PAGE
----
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What the Sandy Bill Really Says About Our Congress

As the Senate prepares to pass the Sandy Hurricane Relief Act for $50.4 Billion, it’s worthwhile to consider this piece of legislation within the bigger picture of looming the fiscal crises. No one will deny that those citizens who were affected by this catastrophic and legendary storm deserve help. However, the bill perfectly encapsulates the dysfunction of our Congress. In merely a few short weeks, Congress has managed to figure out how to fritter away a year’s worth of revenue that was raised — after many months of wrangling and negotiations.

How long did our elected officials argue and argue over tax rates, spending cuts, revenue, and debt? Finally, with much hand wringing, frustration, wheeling and dealing, Congress actually voted on something. By raising the tax rates on the wealthiest citizens — a longtime objective of Obama’s — they finally had something tangible to soak the rich so the rich could “pay their fair share”. This, we were told, was absolutely necessary to raise revenue because of our deficit, despite the likelihood that such a measure would have negative repercussions in the economy; it will provide the government with $600 Billion in revenue over ten years.

And then there was Sandy Relief, a bill with good intentions which metastasized into the monstrosity that is before us. It is a bill that is half-pork barrel spending and half-relief spending; a bill with spending not offset by equal and opposite cuts. This measure fully adds $50.5 Billion dollars to the deficit, after the House Republicans defeated the Mulvaney amendment “that would have forced the government to pay for a $17 billion Hurricane Sandy relief bill with a 1.63 percent cut to discretionary programs”.

Sandy is more than just relief. She includes items such as “$500 million for weather forecasting and to help create an ocean zoning plan–the later one of Obama’s pet projects. Also included are $10 million for FBI salaries $2 billion for road construction across the country, as well as funding for the Head Start program, roof repairs at the Smithsonian, and $150 million for fisheries across the country.”

This has nothing to do with whether the non-Sandy provisions of the bill are worthwhile or not. But there is no reason why those extra provisions shouldn’t be dealt with on the same playing field as all the other potentially important uses of our federal tax dollars. Why should these particular spending measure bypass the intense oversight and scrutiny that every expenditure in the budget requires of our legislators so that we don’t overspend our revenue?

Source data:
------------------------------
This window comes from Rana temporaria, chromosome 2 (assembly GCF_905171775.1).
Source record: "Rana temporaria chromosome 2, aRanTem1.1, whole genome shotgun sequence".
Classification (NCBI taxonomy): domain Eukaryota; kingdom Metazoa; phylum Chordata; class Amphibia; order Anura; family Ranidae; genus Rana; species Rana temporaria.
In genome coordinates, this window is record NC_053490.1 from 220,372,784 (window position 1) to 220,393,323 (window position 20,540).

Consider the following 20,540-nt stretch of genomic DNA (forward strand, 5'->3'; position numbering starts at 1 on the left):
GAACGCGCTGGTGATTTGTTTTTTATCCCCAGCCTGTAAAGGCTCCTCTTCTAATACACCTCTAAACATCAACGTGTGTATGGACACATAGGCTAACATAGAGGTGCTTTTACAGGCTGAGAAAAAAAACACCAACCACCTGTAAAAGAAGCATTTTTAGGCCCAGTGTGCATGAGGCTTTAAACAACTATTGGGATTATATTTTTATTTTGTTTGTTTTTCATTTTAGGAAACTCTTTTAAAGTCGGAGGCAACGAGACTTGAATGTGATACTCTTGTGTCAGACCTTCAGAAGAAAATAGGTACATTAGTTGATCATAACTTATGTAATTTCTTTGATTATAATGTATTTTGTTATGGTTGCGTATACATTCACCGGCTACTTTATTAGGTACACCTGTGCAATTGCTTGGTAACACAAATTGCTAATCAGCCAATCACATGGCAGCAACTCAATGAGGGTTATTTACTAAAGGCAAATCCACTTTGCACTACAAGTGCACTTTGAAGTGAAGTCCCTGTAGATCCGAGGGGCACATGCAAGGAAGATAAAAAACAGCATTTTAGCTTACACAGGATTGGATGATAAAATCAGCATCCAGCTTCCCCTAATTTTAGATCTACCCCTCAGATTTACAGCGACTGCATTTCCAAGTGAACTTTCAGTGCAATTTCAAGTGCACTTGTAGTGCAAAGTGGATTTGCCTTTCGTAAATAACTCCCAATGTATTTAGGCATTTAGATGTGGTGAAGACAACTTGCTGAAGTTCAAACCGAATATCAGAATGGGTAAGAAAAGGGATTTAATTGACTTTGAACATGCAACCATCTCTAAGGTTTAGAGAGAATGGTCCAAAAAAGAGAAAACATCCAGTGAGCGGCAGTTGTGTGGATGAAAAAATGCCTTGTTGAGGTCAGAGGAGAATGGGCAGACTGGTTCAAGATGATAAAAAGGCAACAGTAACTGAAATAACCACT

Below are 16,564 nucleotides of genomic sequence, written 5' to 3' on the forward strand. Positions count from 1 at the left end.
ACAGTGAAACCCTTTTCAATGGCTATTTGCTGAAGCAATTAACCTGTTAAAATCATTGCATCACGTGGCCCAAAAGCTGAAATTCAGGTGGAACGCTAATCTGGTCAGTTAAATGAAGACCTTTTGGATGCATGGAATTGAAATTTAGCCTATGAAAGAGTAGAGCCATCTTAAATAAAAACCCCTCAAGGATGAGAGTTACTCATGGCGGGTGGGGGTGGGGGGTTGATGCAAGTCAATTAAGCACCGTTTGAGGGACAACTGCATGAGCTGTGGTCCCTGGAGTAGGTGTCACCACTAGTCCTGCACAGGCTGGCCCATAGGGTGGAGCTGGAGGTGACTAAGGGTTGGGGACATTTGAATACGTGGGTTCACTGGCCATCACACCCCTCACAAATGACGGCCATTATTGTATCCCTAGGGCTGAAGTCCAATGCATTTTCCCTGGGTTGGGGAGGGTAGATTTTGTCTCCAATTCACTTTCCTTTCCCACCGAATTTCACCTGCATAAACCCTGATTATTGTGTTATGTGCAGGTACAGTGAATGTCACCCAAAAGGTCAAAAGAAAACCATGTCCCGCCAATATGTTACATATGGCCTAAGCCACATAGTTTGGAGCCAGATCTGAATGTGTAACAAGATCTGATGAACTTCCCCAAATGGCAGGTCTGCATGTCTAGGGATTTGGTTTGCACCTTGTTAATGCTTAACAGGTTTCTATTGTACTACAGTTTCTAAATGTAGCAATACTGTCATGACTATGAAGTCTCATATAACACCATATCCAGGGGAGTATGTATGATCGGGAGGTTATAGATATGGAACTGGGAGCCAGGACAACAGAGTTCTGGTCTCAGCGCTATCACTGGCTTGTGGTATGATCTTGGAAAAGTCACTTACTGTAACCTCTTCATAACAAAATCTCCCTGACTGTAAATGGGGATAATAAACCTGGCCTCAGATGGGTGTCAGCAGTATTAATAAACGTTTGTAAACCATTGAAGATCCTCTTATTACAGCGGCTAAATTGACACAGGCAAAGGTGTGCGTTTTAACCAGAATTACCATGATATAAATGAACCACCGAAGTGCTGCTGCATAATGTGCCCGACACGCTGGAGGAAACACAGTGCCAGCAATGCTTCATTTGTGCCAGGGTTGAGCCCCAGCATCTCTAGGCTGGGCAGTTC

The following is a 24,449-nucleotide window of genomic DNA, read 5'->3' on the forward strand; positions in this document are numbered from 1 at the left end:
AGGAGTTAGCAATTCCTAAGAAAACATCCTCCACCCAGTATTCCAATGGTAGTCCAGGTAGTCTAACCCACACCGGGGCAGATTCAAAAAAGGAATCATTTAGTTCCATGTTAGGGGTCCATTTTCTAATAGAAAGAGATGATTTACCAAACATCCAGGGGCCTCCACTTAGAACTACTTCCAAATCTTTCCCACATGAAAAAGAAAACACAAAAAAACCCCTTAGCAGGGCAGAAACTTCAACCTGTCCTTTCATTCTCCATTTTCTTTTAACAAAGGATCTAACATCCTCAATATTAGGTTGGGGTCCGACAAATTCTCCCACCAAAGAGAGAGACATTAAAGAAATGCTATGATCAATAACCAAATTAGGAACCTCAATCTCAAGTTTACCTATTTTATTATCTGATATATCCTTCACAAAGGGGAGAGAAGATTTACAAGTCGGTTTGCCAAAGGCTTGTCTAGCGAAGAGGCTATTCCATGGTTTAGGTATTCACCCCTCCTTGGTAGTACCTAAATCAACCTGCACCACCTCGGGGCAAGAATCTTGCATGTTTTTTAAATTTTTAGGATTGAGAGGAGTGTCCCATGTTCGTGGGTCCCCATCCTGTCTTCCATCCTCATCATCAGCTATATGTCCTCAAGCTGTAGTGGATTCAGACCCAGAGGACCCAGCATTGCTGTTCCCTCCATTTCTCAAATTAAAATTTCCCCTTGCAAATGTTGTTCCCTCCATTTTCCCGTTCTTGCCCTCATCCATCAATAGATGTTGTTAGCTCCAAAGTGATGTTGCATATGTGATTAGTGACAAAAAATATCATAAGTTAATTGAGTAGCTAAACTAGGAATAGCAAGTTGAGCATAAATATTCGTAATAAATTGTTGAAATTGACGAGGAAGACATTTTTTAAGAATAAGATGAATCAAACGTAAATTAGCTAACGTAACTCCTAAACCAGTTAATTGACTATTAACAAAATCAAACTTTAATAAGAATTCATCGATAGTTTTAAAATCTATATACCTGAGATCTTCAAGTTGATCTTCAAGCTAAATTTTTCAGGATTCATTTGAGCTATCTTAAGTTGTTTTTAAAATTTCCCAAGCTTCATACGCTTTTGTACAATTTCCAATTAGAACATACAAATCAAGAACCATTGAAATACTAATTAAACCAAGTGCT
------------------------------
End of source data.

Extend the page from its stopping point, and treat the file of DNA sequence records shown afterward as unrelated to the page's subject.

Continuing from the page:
When the Senate votes, in about 15 minutes of time they will undo the months of work in Congress that included some of the most vile infighting ever witnessed in modern politics. The roughly $600 Billion dollars over ten years that the Democrats had to have from the rich — which boils down to about $60 Billion in revenue a year — will be wiped out by the Sandy Bill. By voting up the $50.4 Billion in “Aid” that was crafted, Congress will spend nearly the entire sum of a year’s worth of revenue from the rich’s “fair share” , with most of it going to fund more government , in one fell swoop.

Sandy exposes some of the more odious truths about the majority of our Congress 1) Not enough are serious about reducing our deficits 2) Raising taxes on the wealthiest citizens in order to reduce our deficit is a sham. The Sandy Bill in its current form is the epitome of why our government is in dire fiscal straits.

Crossposted at alanjoelny.com

About Alan Joel

Alan Joel has been a CPA for more than 40 years in New York City, where libertarians like him are few and far between. He discusses tax and politics at his popular website, www.taxpolitix.com. You can also find him at RedState, Canada Free Press and Examiner. Join the conversation!


One thought on “What the Sandy Bill Really Says About Our Congress

  1. The original to this post was on Alan’s page last week, but it appears that the Washington Times writer borrowed the theme for his article this morning.

    Posted by Tax Politics (@taxpolitics) | January 28, 2013, 1:47 pm

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